The Serpent

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A Common Viper, common in every meaning of the word, bit Rosie in the nose last Monday. The viper, or whatever it was, must have been resting all dizzy and newly awake in the winter corral and surprised by the curious young horse poking around. Rosie had two clearly visible tooth marks above her right nostril.

Luckily the vet was only three miles away when she got the call and came at once. Rosie walked into the barn and lay down on the side. She was in great pain, shaking, sweating, breathing hard and her nose was swollen. She was given pain killers, liquid and cortisone by intravenous therapy.

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During the night we kept Rosie in a separate stall box, while Bluebell and Windflower shared the big stall next to her. We wanted to keep Rosie as still as possible to prevent the poison from spreading to fast and to give her time for recovery from the chock.

It was the first time ever the horses were locked up for the night; otherwise the stable doors are always open, for the horses to choose freely where to go. We did not sleep much the first two nights. I wished I could take her place, why didn’t that common viper bit me instead? If Ireland have no wipers why must we, what are they good for anyhow? Why is it that when your children (and your animal children too) hurt it is worse than when yourself hurt?

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Our concern proved unnecessary. The horses did just fine and in the morning they all greeted us, with their heads sticking out of the open upper door halves. Rosie recovered amazingly fast. The third night we left the stable open, but we could see by the marks in the bedding that they had at least spent some part of the night inside the stable anyway.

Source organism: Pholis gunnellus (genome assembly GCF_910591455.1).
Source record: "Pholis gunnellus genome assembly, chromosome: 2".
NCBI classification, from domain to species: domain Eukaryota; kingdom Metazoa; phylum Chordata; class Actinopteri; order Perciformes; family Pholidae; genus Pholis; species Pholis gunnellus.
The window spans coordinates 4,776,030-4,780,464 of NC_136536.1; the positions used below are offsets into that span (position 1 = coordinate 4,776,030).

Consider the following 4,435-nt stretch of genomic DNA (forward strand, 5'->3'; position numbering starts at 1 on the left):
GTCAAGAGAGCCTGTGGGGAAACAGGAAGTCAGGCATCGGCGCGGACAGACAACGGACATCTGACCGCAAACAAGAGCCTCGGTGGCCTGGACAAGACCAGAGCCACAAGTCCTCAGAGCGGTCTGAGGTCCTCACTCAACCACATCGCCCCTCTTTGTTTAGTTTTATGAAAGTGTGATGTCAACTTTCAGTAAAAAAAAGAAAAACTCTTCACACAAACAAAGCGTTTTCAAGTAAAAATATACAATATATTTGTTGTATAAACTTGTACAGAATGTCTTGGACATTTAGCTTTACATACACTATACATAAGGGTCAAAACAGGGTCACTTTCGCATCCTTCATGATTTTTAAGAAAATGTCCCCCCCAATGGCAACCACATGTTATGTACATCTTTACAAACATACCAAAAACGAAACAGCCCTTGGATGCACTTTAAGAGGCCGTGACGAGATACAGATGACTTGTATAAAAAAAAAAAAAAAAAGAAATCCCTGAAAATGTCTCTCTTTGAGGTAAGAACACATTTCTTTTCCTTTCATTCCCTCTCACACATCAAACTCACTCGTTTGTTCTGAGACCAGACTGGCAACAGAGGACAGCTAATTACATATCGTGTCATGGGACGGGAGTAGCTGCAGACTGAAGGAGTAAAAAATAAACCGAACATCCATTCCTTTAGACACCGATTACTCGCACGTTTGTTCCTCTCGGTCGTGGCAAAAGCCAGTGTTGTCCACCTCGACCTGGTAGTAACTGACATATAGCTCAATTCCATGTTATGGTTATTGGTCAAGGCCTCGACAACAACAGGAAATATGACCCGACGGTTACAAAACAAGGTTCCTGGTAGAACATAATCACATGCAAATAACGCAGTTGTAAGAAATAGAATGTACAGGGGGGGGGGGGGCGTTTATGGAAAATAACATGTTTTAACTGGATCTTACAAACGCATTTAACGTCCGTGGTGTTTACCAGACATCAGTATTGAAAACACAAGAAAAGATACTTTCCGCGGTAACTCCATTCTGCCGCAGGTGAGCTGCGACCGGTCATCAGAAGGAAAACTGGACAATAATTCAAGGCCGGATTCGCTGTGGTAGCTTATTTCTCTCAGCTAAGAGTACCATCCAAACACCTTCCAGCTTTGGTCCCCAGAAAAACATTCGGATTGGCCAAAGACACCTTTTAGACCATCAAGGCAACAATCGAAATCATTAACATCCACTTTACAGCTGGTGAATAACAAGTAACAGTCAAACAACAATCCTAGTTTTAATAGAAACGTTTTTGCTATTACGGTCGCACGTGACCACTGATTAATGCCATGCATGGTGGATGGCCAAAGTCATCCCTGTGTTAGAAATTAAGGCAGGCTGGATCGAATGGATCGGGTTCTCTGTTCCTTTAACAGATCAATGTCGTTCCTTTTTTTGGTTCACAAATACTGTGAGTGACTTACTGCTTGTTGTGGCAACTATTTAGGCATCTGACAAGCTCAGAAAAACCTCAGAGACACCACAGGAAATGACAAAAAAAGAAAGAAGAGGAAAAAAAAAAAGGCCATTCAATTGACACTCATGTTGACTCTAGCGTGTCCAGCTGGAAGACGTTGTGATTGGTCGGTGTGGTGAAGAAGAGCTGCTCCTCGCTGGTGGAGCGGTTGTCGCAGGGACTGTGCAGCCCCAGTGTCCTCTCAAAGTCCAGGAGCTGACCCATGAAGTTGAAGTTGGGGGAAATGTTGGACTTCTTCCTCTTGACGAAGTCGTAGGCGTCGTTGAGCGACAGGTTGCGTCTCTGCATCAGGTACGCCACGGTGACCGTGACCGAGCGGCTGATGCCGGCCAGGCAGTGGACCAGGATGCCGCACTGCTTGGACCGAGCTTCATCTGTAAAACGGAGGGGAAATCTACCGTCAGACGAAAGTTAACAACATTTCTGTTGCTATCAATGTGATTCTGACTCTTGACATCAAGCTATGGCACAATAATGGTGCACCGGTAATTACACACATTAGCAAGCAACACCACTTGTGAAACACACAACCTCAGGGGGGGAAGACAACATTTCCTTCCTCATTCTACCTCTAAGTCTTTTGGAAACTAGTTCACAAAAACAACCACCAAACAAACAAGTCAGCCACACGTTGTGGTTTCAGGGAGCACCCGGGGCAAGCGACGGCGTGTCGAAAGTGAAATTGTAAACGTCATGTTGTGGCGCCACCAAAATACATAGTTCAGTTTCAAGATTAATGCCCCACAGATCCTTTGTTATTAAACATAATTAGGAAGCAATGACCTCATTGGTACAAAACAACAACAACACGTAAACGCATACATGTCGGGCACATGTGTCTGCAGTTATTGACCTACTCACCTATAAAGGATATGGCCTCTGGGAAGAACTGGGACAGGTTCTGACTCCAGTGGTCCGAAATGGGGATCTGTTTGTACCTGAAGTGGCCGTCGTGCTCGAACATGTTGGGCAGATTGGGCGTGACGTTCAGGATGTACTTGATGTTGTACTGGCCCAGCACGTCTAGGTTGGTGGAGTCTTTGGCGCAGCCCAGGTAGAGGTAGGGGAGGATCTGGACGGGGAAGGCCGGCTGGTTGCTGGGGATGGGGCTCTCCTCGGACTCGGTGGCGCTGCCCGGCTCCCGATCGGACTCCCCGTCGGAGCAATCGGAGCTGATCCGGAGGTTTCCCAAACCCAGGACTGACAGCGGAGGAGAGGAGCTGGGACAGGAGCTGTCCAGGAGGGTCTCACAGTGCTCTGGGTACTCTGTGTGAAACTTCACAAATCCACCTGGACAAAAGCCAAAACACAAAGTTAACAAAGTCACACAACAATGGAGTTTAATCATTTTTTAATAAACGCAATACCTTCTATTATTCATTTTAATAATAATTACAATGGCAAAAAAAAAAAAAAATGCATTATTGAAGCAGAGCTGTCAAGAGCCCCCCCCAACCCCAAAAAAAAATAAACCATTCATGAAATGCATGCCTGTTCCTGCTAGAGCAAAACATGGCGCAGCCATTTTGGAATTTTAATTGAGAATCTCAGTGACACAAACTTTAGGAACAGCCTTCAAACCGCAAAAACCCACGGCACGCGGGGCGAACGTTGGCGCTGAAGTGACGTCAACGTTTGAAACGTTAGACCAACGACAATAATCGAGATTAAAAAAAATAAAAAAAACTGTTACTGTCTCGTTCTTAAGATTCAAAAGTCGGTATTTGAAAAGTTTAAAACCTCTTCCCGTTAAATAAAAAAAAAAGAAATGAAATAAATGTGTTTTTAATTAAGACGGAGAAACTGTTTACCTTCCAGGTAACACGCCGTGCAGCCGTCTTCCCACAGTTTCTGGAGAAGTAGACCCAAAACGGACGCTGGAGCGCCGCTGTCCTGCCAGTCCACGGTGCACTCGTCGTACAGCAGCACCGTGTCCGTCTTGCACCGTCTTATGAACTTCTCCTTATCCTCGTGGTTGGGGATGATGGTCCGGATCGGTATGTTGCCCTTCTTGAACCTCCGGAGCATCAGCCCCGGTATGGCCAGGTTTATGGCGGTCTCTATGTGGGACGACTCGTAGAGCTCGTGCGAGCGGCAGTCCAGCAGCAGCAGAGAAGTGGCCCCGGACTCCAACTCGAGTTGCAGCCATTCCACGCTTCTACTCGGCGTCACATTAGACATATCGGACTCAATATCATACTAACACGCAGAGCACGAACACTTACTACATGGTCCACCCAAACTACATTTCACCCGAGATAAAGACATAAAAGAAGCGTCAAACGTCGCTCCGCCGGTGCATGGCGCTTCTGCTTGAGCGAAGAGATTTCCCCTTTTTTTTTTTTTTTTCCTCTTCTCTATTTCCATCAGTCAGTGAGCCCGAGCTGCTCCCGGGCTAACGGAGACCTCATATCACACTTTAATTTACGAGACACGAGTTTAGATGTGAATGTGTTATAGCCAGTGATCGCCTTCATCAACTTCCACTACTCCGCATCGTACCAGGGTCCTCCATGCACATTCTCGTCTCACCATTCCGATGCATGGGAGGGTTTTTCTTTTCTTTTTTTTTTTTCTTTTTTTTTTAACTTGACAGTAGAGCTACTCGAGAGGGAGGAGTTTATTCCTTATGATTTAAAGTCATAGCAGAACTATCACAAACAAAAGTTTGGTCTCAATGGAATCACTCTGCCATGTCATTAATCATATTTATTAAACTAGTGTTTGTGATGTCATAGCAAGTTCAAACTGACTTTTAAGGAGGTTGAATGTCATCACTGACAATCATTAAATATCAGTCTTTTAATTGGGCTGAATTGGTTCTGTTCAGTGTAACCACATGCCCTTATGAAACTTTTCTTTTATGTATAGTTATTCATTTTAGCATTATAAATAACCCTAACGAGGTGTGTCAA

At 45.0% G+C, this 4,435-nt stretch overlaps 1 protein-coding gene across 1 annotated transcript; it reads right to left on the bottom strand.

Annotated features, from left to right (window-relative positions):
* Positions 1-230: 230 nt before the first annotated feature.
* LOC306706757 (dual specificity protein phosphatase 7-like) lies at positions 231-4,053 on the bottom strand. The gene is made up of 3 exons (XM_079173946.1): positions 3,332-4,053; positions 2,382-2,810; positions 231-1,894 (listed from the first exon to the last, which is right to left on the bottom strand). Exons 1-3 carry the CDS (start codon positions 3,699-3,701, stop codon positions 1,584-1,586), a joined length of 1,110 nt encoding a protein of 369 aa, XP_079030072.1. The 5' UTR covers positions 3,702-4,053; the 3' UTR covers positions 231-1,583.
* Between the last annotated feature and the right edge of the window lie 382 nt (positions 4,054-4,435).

Bluebell carefully groomed Rosie’s mane and Windflower was also very sweet to Rosie. Four days after the snake bite Rosie was just as good as before, but the incident has affected her in a way. She is even more affectionate now and it seems that she fully understands that we tried hard to help her. Her bold curiosity has hopefully turned into a slightly more mature and careful kind, much like Bluebell’s.

These wild Nokota horses are strong in both body and soul, so if we can’t save them what can we really save?

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21 thoughts on “The Serpent

  1. Thank goodness! I was worried.. you have some beautiful horses and they have lovely names, i’ve always wanted to ride… what a horrible thing to be bitten by of all things!:(


  2. The top photo is just beautiful…it took my breath away, at the peacefulness the giant animals presented. The last sentence, a touching addition. I’m glad Rosie had such great caretakers to help her through a traumatic time.


  3. every time I see your daughter being so trusted by the horses it makes me smile.

    I am glad the bite didn’t cause lasting damage. I wouldn’t have thought snakes would be a problem there. She might be wiser now 🙂


    • If you smile Bill, it makes us happy! There is only one poisonous species of snake here and it is common. Fortunately it is not lethal unless one is allergic, but how do one know if one is? Thanks and take care!


  4. I’m so glad she is better and of a personal witness to quite a few Nokota horses that have had issues that someone has helped with, I 100% think they really do realize when we are trying to help and put that much into the relationship afterwards. Very cool story! Keep up the great work with your Nokotas!


  5. Poor Rosie! So glad to hear she’s better, I had no idea you had such dangerous snakes there – the scariest thing in Britain is a bumblebee.

    I agree with the previous poster; your daughter has such a beautiful relationship with your horses; the pictures are just gorgeous. 🙂


  6. The rattlesnake is a natural enemy of these horses, they shy when they hear the rattles, the viper must be silent with no warning, i am so happy that you were able to help save her, thanks MJ


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